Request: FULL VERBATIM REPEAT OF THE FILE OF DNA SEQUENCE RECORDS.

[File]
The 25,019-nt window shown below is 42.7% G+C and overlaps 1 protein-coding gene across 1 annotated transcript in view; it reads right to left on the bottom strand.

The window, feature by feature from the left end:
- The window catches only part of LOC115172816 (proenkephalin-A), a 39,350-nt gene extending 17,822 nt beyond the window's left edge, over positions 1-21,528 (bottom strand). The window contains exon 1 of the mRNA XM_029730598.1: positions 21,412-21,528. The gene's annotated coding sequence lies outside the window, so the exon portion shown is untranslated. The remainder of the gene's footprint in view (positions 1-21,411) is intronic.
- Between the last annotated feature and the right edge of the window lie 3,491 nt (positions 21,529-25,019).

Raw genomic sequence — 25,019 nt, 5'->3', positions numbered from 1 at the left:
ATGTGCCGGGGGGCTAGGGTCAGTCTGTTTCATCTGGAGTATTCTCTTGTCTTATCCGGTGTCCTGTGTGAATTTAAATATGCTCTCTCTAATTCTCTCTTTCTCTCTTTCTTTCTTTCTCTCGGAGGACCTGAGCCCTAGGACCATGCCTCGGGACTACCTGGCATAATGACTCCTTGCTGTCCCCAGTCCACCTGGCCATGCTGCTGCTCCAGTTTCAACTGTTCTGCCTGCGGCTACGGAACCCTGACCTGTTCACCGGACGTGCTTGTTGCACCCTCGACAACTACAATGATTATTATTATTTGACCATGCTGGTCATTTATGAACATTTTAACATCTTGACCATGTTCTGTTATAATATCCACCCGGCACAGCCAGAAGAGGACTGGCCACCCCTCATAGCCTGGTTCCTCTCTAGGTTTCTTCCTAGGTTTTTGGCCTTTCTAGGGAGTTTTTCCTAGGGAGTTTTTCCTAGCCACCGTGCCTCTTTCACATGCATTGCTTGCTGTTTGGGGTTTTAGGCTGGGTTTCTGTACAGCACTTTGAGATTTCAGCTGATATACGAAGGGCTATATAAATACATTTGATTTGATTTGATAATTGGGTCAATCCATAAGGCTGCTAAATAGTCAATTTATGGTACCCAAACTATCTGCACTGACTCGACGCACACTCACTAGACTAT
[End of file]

The 25,019-nt window shown below is 42.7% G+C and overlaps 1 protein-coding gene across 1 annotated transcript in view; it reads right to left on the bottom strand.

The window, feature by feature from the left end:
- The window catches only part of LOC115172816 (proenkephalin-A), a 39,350-nt gene extending 17,822 nt beyond the window's left edge, over positions 1-21,528 (bottom strand). The window contains exon 1 of the mRNA XM_029730598.1: positions 21,412-21,528. The gene's annotated coding sequence lies outside the window, so the exon portion shown is untranslated. The remainder of the gene's footprint in view (positions 1-21,411) is intronic.
- Between the last annotated feature and the right edge of the window lie 3,491 nt (positions 21,529-25,019).

Raw genomic sequence — 25,019 nt, 5'->3', positions numbered from 1 at the left:
ATGTGCCGGGGGGCTAGGGTCAGTCTGTTTCATCTGGAGTATTCTCTTGTCTTATCCGGTGTCCTGTGTGAATTTAAATATGCTCTCTCTAATTCTCTCTTTCTCTCTTTCTTTCTTTCTCTCGGAGGACCTGAGCCCTAGGACCATGCCTCGGGACTACCTGGCATAATGACTCCTTGCTGTCCCCAGTCCACCTGGCCATGCTGCTGCTCCAGTTTCAACTGTTCTGCCTGCGGCTACGGAACCCTGACCTGTTCACCGGACGTGCTTGTTGCACCCTCGACAACTACAATGATTATTATTATTTGACCATGCTGGTCATTTATGAACATTTTAACATCTTGACCATGTTCTGTTATAATATCCACCCGGCACAGCCAGAAGAGGACTGGCCACCCCTCATAGCCTGGTTCCTCTCTAGGTTTCTTCCTAGGTTTTTGGCCTTTCTAGGGAGTTTTTCCTAGGGAGTTTTTCCTAGCCACCGTGCCTCTTTCACATGCATTGCTTGCTGTTTGGGGTTTTAGGCTGGGTTTCTGTACAGCACTTTGAGATTTCAGCTGATATACGAAGGGCTATATAAATACATTTGATTTGATTTGATAATTGGGTCAATCCATAAGGCTGCTAAATAGTCAATTTATGGTACCCAAACTATCTGCACTGACTCGACGCACACTCACTAGACTAT